That evening at 7:13 p.m., Officer Janes saw a blue Chevrolet Cobalt with two occupants. The car was parked and facing the wrong way in 2600 block of SE 10th Street. Officer Janes drove up behind the Cobalt, shined a light on it, and activated his emergency lights. From the photo review, Officer Janes recognized the person in the driver's seat as Mr. Harris. Officer Janes called dispatch reporting a car stop and requesting a backup unit. Before Officer Janes reached the car on foot, Mr. Harris opened the car door and stepped outside of the vehicle. Officer Janes found Mr. Harris's behavior to be unusual for a car stop and ordered him back inside the car. Mr. Harris complied by sitting down in the car's seat, but he kept the door open with his left foot outside the car.

         When he reached the car, Officer Janes indicated the stop was related to the car being illegally parked and asked for identification. Harris removed his driver's license from his wallet and handed it over. Officer Janes looked at the license and asked Harris why his girlfriend keeps calling the police and saying he has her “stuff.” Harris said her Victoria Secrets bag with clothes was inside, but that this was all he had of her stuff. Officer Janes followed up that the girlfriend said Harris also had her computer and that his possession of it would be felony theft. Harris replied, “like I'm telling you that's what I have in my house” and they can come by and get it. Harris then observed, “so you know who I am, ” and the officer replied, “yes.” Harris then asked if that is why he was stopped. Janes replied “yes” and because of the illegal parking. At this point, Harris began arguing that he was not parked there because the car's engine was running, and his passenger, later identified as Airel Gatewood, also began arguing this point with the officer.

         The video captures Officer Janes radioing dispatch to request he “stay on channel one, ” because “they're a little signal 2, and I'll have a 29 for you.” Signal 2 means the subject is not cooperating. Harris asked Janes, “so what's going on, ” and Janes replied that, “he was being detained.” While Janes radioed dispatch with Harris's information for a warrant check, Harris dropped his lit cigarette on the ground and took off his jacket. The air temperature at that time was 30 degrees Fahrenheit. Janes explained in his report that he considered Harris's throwing away a lit cigarette and taking off his jacket to be “abnormal” conduct and possibly an effort to free oneself for moving “more effectively.” Harris said his conduct was taken in response to being told of his arrest, as he knew he could not take his jacket or cigarette with him.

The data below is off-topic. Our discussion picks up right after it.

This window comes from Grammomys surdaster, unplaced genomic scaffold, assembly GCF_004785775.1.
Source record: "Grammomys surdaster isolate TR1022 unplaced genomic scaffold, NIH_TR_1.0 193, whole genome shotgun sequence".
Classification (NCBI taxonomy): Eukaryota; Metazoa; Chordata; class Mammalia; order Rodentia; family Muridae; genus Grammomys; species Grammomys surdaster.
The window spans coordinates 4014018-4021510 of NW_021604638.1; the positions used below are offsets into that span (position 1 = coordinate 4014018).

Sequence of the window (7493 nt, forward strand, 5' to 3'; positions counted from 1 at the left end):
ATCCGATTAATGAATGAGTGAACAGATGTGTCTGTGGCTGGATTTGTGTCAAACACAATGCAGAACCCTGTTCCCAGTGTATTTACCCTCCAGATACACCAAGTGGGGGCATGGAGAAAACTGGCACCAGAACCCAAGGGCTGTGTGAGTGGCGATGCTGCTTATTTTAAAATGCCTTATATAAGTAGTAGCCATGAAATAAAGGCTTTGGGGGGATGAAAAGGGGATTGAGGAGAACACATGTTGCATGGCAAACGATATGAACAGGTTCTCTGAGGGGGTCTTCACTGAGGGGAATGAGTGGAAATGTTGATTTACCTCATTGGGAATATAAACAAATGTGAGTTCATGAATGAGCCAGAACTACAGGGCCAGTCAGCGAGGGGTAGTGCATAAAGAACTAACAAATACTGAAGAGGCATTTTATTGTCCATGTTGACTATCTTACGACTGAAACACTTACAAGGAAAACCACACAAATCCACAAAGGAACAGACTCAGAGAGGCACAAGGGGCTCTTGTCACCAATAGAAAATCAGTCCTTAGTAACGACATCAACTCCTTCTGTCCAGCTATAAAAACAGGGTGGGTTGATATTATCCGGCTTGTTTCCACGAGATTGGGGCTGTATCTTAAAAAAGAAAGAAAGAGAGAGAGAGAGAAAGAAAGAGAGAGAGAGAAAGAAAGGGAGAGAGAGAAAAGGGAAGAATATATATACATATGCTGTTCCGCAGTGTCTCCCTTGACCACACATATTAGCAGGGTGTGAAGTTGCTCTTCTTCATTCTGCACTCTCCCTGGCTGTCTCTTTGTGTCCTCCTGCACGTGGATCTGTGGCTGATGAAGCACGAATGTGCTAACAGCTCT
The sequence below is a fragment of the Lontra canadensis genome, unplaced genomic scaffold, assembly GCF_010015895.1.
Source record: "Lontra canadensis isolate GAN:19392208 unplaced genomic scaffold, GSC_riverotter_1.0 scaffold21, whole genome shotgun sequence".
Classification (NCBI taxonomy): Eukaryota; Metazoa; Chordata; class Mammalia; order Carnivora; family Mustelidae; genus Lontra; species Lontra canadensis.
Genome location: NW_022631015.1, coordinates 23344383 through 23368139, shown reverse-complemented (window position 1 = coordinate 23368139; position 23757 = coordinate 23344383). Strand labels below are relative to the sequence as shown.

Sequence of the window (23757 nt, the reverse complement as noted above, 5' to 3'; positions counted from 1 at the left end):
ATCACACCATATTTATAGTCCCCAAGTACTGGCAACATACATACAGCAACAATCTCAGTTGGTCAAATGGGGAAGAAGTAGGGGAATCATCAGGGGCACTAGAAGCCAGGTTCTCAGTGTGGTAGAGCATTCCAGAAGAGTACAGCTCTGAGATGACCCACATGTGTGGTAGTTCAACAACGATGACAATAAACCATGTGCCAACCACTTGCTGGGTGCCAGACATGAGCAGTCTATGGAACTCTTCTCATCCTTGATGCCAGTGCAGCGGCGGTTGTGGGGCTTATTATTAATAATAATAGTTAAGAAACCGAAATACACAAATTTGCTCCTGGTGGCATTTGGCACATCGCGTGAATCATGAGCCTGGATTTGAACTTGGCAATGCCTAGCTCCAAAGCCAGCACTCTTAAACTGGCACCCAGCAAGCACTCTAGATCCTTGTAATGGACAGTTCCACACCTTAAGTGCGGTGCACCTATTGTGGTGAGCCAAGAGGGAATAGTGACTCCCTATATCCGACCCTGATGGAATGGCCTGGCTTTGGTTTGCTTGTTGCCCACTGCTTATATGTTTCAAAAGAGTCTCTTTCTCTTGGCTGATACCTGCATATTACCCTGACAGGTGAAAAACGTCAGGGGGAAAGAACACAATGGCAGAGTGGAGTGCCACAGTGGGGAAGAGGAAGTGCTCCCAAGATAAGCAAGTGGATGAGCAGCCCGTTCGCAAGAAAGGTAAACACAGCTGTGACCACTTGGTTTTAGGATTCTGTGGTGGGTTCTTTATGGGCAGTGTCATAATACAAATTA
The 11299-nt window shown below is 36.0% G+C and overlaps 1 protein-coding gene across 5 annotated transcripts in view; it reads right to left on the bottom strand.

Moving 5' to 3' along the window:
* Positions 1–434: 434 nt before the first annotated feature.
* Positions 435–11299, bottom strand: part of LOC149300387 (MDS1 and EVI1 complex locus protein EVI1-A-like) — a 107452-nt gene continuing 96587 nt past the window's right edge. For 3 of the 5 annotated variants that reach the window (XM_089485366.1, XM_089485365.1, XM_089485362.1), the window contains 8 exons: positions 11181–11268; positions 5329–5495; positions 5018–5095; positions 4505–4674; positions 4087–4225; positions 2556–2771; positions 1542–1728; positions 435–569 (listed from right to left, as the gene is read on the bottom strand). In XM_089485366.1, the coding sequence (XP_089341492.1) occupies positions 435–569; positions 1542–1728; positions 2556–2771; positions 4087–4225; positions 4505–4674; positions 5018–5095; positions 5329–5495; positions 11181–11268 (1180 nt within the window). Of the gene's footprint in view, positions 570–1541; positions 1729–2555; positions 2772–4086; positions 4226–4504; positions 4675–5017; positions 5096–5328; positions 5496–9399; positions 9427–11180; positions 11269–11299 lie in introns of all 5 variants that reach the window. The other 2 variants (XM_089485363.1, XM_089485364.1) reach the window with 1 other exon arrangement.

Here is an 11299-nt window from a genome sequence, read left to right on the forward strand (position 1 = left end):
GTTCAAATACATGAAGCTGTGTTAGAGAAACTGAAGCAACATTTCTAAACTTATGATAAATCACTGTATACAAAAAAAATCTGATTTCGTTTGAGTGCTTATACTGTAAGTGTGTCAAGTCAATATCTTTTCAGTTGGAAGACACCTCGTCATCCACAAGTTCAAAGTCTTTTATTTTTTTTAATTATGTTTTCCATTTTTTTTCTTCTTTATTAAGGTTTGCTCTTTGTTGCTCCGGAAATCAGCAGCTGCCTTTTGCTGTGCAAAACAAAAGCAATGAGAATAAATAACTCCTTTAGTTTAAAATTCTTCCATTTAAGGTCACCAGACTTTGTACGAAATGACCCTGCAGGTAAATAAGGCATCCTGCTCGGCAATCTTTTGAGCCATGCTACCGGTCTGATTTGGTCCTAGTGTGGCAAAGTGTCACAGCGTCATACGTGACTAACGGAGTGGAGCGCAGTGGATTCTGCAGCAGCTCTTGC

Janes asked Harris why he was “taking his stuff off.” Harris did not reply but grabbed his wallet. Janes told Harris to keep his hands from his pockets. Harris then extended his hand with the wallet toward Janes. Janes asked, “why are you handing me your stuff.” At this point, Harris stands up from the car seat while saying, “I'm being detained right.” The video shows Janes's gloved hand on Harris's chest to stop him from moving closer while Janes tells Harris to “have a seat.” Harris did not comply by sitting back down. Janes began using both hands on Harris who is heard to say, “whoa, what are you doing?” Officer Janes immediately requested “run 10-39” which means the units should run in emergency mode with lights and sirens. According to Janes, Harris had tensed his body requiring Janes to become more physical after Harris refused to sit back down. Harris does not expressly deny tensing his body, but he does aver that he “did not resist or attempt to flee.“ ECF# 26-2, ¶ 12. As of that date, Harris was 34-years old with a height of six feet and one inch and a weight of 180 pounds, while Janes's height was five feet and eight inches.

         The video captures Officer Janes stepping back from Harris and twice instructing him to put his hands behind his back. As Harris started to turn around, Janes finished turning him, and says, “I didn't ask you to get out of the car.” Harris replied that he was “getting out of the car because, ” and while he spoke Harris tried to turn around. Janes restrained Harris from turning around while instructing him “do not move for me” and “bring back your arms for me.” Harris replied twice, “calm down” but continued trying to turn toward Janes whenever he spoke. Janes kept instructing Harris to face away during the handcuffing while Harris keeps saying, “jeez, ” “calm down, ” and, “Jesus Christ, you really, really, really.” When the handcuffing was completed, then Harris spun around and looking at Janes said, “Thank you, are you happy now?” Janes then spins Harris around to face away toward the car. Notwithstanding the plaintiff's averment that, “[a]t all times, I was cooperative and willing to be taken into custody as quickly and smoothly as possible, ” the above statements are established by the video recording.